U.S. Supreme Court
4 U.S. 340 (1800)
Circuit Court, Pennsylvania District.
April Term, 1800
CASE. This was an action brought by the assignee of a bond, against the assignor, upon a written assignment, in general terms. On the trial, Ingersoll, for the plaintiff, offered parol testimony to show, that the defendant had expressly guaranteed the payment of the bond. W. Tilghman objected, that as the contract of the parties was in writing, no parol testimony could be admitted, on a trial at law, to vary its expressions and import. Ingersoll replied, that wherever there is an oral misrepresentation at the time of a sale, or transfer, even though the principal bargain is reduced to writing, the misrepresentation may be proved. A Court of equity would, in such case, grant relief; and even the Courts of law are now accustomed to regard actions on the case, like the present, as bills in equity. Moses v. M’Farlan. 2 Burr. 1005. 1 Dall. Rep. 428.
You may explain, but you cannot alter, a written contract, by parol testimony. A case of explanation, implies uncertainty, ambiguity, and doubt, upon the face of the writing. But the proposition now, is a plain case of alteration: that is, an offer to prove by witnesses, that the assignor promised something, beyond the plain words and meaning of his written contract. Such evidence is inadmissible; and has been so adjudged by the Supreme Court, in Clarke v. Russel, 3 Dall. Rep. 415. As to the authority of Moses v. M’Farlan, it has always been suspected, and has lately been over-ruled, on the principle,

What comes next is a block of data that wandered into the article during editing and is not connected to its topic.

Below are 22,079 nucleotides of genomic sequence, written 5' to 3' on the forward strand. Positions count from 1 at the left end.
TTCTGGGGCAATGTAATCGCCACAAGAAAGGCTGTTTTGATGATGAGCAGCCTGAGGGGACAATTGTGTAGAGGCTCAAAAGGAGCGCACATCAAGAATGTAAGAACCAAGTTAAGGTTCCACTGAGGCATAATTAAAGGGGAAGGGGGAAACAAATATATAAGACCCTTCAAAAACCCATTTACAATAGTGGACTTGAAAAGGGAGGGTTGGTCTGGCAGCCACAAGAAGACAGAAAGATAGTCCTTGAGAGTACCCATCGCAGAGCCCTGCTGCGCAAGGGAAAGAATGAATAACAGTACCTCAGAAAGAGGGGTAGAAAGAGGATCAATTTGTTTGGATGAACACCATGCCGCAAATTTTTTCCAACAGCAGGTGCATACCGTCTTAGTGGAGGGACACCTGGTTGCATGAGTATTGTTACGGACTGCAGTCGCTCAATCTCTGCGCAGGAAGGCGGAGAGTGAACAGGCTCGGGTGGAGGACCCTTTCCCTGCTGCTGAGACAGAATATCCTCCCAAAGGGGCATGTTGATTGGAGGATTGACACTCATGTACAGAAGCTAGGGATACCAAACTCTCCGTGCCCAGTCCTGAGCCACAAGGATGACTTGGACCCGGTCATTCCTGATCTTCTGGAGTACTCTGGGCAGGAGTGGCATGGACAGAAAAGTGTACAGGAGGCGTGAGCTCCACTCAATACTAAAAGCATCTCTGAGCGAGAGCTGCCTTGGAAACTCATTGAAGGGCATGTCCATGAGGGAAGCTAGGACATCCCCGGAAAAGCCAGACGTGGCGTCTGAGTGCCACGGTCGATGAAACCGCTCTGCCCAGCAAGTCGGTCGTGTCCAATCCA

Page 4 U.S. 340, 341
that the previous decision, there brought into question, was pronounced by a competent Court.
I grant, that chancery will not confine itself to the strict rule, in cases of fraud, and of trust. But we are sitting as Judges at common-law; and I can perceive no reason to depart from it.
If we were sitting as Judges in a state Court, I should be inclined to admit the testimony, in order to attain the real justice of the cause; as there is no Court of equity in Pennsylvania. But there is no such defect in the federal jurisdiction; and, therefore, when the party comes to the common law side of the Court, he must be content with the strict common law rule of evidence.